Tax Losses and Your Business
This has been a difficult year, and your business may have made a tax loss. A tax loss is when the total deductions you can claim, excluding gifts, donations, and personal super contributions, are greater than your total income for an income year.
If your business makes a tax loss, you may be able to:
- offset the loss in the same income year against other assessable income; or;
- carry forward the loss and claim it as a business deduction in a later year.
If you’re a sole trader or in a partnership and want to offset a tax loss, first check if the business activity meets at least one of the “commerciality” tests under the non-commercial loss rules. (Those rules do not apply to losses made by primary producers and professional artists whose income from other sources is less than $40,000.)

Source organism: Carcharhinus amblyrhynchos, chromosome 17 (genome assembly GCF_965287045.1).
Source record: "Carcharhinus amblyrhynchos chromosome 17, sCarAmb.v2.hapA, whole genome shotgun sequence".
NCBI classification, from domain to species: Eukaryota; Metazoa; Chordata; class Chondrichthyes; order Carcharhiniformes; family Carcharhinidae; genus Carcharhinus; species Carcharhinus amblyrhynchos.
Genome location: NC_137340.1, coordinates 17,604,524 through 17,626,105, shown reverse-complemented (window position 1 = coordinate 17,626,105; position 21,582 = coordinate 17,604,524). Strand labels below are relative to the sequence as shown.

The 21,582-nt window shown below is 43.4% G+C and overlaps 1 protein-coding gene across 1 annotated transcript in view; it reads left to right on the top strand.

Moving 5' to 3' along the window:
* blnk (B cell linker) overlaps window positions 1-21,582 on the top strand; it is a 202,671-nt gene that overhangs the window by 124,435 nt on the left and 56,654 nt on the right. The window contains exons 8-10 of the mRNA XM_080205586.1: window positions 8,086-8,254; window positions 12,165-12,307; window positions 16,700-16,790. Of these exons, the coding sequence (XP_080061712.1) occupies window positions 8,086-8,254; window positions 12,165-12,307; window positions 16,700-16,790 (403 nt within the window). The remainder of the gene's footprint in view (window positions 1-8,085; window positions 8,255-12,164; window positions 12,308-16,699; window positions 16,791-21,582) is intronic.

If you do meet one of the “commerciality” tests, then you can offset the loss against other assessable income (such as salary or investment income) in the same income year.
If you don’t meet the “commerciality” tests, you can defer the loss or carry it forward to future years. For example, you can offset it when you next make a profit.
Non-commercial losses made by an individual with adjusted taxable income exceeding $250,000 are quarantined.
If your business is a company, you can generally choose the year you want to claim a loss.
If your business has made more than one tax loss in a year, you will need to consider each tax loss separately.
The rules for record-keeping still apply when it’s related to business losses. You need to keep records for five years for most transactions. However, if you fully deduct a tax loss in a single income year, you only need to keep records for four years from that income year.